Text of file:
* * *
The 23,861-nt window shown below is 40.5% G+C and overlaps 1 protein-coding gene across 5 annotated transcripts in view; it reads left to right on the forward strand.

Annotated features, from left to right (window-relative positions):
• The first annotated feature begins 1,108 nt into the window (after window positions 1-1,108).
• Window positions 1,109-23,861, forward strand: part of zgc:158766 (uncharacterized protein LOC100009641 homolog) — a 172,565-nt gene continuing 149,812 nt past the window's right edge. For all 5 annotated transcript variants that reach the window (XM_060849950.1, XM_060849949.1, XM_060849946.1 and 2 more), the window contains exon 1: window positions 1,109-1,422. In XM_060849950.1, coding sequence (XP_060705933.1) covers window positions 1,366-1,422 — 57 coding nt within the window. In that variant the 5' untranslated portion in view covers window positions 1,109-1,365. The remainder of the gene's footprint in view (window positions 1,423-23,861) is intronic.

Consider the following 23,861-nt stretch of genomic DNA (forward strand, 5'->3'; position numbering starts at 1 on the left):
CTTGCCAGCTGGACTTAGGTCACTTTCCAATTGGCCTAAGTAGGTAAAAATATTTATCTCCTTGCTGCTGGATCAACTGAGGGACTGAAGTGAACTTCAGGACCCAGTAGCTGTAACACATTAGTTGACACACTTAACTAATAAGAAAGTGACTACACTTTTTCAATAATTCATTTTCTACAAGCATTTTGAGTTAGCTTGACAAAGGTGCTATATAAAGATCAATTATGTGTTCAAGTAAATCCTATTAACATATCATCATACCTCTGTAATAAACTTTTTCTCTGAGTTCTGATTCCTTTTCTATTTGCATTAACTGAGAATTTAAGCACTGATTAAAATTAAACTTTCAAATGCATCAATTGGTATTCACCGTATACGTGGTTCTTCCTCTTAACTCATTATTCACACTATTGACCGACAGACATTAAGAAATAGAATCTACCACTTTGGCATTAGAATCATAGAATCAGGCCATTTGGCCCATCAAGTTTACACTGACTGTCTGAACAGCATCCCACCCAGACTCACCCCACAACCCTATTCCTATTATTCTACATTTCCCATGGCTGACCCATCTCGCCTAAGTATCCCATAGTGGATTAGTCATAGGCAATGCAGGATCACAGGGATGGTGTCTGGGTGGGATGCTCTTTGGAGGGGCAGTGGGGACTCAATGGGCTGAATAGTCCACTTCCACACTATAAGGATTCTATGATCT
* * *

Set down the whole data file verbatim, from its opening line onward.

The 23,861-nt window shown below is 40.5% G+C and overlaps 1 protein-coding gene across 5 annotated transcripts in view; it reads left to right on the forward strand.

Annotated features, from left to right (window-relative positions):
• The first annotated feature begins 1,108 nt into the window (after window positions 1-1,108).
• Window positions 1,109-23,861, forward strand: part of zgc:158766 (uncharacterized protein LOC100009641 homolog) — a 172,565-nt gene continuing 149,812 nt past the window's right edge. For all 5 annotated transcript variants that reach the window (XM_060849950.1, XM_060849949.1, XM_060849946.1 and 2 more), the window contains exon 1: window positions 1,109-1,422. In XM_060849950.1, coding sequence (XP_060705933.1) covers window positions 1,366-1,422 — 57 coding nt within the window. In that variant the 5' untranslated portion in view covers window positions 1,109-1,365. The remainder of the gene's footprint in view (window positions 1,423-23,861) is intronic.

Consider the following 23,861-nt stretch of genomic DNA (forward strand, 5'->3'; position numbering starts at 1 on the left):
CTTGCCAGCTGGACTTAGGTCACTTTCCAATTGGCCTAAGTAGGTAAAAATATTTATCTCCTTGCTGCTGGATCAACTGAGGGACTGAAGTGAACTTCAGGACCCAGTAGCTGTAACACATTAGTTGACACACTTAACTAATAAGAAAGTGACTACACTTTTTCAATAATTCATTTTCTACAAGCATTTTGAGTTAGCTTGACAAAGGTGCTATATAAAGATCAATTATGTGTTCAAGTAAATCCTATTAACATATCATCATACCTCTGTAATAAACTTTTTCTCTGAGTTCTGATTCCTTTTCTATTTGCATTAACTGAGAATTTAAGCACTGATTAAAATTAAACTTTCAAATGCATCAATTGGTATTCACCGTATACGTGGTTCTTCCTCTTAACTCATTATTCACACTATTGACCGACAGACATTAAGAAATAGAATCTACCACTTTGGCATTAGAATCATAGAATCAGGCCATTTGGCCCATCAAGTTTACACTGACTGTCTGAACAGCATCCCACCCAGACTCACCCCACAACCCTATTCCTATTATTCTACATTTCCCATGGCTGACCCATCTCGCCTAAGTATCCCATAGTGGATTAGTCATAGGCAATGCAGGATCACAGGGATGGTGTCTGGGTGGGATGCTCTTTGGAGGGGCAGTGGGGACTCAATGGGCTGAATAGTCCACTTCCACACTATAAGGATTCTATGATCT